# Transparency versus surface orientation

The other day, turning a plastic cup in my hands, I noticed that the visible transparency of the plastic depends on the angle at which you look at the surface - if you look perpendicular to the surface, the background is clearly visible, and if you look along the surface, the material becomes almost opaque. This phenomenon interested me, and I decided to build a mathematical model.

No sooner said than done. Under the cutout, the formula output, fragment shader code and a small demo.

We assume that the material is optical homogeneous - its optical properties are independent of direction. Then the change in transparency is caused by different path lengths of the light beam in the thickness of the material.

, where is the unit normal vector to the surface, is the unit direction vector to the observer.

Let the apparent transparency of the material be determined by the opacity coefficient, which determines the mixing of the color of the material with the background color as follows:

Let's see how the value depends on the thickness of the material. To do this, we break the material layer with a thickness and opacity coefficient into layers of the same thickness , each with an opacity coefficient . Let is the background color, is the color of the material, and is the color at the output of each layer.

But also , and hence:

Ie with increasing thickness, the apparent transparency of the material decreases exponentially.

Let the thickness , then:

So, the desired formula:

The following is the fragment shader code that implements this formula:

The result is this:

Demo source code available at bitbucket.org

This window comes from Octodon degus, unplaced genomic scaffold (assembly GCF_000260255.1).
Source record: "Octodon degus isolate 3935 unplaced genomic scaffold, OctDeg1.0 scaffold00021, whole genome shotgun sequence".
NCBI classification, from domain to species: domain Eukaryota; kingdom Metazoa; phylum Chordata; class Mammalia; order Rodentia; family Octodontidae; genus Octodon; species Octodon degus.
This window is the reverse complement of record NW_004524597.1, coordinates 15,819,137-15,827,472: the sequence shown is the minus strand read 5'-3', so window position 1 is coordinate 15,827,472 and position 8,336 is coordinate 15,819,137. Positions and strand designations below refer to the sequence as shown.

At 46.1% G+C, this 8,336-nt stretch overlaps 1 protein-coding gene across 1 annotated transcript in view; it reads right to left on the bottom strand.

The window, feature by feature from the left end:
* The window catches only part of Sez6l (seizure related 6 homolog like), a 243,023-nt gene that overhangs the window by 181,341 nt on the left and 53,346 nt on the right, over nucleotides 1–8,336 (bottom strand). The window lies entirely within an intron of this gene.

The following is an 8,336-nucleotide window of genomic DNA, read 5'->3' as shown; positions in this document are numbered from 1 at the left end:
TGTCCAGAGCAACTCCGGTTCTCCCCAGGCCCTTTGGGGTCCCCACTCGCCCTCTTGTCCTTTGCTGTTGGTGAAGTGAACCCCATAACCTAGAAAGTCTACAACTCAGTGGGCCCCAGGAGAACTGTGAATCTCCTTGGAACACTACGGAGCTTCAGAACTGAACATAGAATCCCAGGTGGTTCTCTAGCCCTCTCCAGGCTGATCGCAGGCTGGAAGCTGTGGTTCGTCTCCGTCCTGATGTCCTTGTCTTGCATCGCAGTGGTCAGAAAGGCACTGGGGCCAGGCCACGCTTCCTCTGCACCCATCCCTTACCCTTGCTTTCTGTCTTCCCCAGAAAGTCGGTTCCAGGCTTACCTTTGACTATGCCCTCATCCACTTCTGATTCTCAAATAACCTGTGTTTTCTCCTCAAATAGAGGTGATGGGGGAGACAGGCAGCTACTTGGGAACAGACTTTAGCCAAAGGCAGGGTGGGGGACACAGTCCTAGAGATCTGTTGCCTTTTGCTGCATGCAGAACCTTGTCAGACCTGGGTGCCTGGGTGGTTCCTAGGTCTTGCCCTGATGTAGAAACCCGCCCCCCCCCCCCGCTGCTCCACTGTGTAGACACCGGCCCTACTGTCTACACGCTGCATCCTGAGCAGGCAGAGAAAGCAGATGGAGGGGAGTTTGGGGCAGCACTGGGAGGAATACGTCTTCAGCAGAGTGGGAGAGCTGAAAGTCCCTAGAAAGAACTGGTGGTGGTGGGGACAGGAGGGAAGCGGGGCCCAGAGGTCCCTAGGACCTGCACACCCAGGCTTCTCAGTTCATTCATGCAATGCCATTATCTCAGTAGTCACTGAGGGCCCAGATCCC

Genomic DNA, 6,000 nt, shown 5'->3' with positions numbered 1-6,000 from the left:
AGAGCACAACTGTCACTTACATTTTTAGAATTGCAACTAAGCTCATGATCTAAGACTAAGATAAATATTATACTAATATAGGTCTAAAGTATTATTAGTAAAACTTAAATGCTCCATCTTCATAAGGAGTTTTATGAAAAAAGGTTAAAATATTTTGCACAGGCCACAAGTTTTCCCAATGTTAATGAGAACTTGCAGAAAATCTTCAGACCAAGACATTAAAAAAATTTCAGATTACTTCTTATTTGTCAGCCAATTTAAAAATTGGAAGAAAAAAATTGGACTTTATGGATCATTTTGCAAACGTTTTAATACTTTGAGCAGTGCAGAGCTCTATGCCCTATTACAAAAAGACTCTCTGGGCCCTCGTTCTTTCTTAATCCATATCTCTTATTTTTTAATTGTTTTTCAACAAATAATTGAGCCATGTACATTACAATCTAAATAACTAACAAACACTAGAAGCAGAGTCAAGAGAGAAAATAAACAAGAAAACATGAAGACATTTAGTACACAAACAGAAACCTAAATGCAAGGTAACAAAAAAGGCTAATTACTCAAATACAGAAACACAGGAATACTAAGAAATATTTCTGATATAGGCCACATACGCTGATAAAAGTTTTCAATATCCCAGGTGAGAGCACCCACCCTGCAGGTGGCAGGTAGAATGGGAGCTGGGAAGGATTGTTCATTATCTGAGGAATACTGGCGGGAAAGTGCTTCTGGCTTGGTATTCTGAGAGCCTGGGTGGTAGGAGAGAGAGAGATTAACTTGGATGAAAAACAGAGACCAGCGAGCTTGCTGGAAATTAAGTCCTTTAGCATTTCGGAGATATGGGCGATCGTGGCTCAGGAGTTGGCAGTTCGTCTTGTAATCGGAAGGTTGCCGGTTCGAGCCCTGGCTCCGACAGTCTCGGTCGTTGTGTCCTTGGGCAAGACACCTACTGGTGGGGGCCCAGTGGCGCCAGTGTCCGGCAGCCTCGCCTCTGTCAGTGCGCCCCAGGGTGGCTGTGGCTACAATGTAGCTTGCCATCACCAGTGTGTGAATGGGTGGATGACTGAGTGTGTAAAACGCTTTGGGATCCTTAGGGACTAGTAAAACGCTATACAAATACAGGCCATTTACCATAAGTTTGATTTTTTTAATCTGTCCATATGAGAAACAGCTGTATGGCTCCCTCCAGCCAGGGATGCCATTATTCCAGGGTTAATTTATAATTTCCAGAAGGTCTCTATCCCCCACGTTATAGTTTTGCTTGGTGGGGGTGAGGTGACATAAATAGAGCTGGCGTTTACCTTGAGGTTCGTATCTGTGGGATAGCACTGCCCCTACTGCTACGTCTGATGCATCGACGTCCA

No sooner said than done. Under the cutout, the formula output, fragment shader code and a small demo.

We assume that the material is optical homogeneous - its optical properties are independent of direction. Then the change in transparency is caused by different path lengths of the light beam in the thickness of the material.

, where is the unit normal vector to the surface, is the unit direction vector to the observer.

Let the apparent transparency of the material be determined by the opacity coefficient, which determines the mixing of the color of the material with the background color as follows:

Let's see how the value depends on the thickness of the material. To do this, we break the material layer with a thickness and opacity coefficient into layers of the same thickness , each with an opacity coefficient . Let is the background color, is the color of the material, and is the color at the output of each layer.

But also , and hence:

Ie with increasing thickness, the apparent transparency of the material decreases exponentially.

Let the thickness , then:

So, the desired formula:

The following is the fragment shader code that implements this formula:

```
varying vec4 v_color;
varying vec3 v_normal;
varying vec3 v_eye;
void main(void)
{
// Вектора нормали и направления на наблюдателя не нормализированы
float cosPhi = dot(v_normal, v_eye) / sqrt( dot(v_normal, v_normal) * dot(v_eye, v_eye) );
// Косинус берется по модулю, на случай если наблюдатель находится сзади поверхности
// Чтобы избежать деления на нуль, значение косинуса принудительно ограничено снизу
// 0.999 ^ 10000 = 4.5173346E-5
float alpha = 1.0 - pow(1.0 - v_color.a, 1.0 / max(abs(cosPhi), 0.00001));
gl_FragColor = vec4(vec3(v_color), alpha);
};
```

The result is this:

Demo source code available at bitbucket.org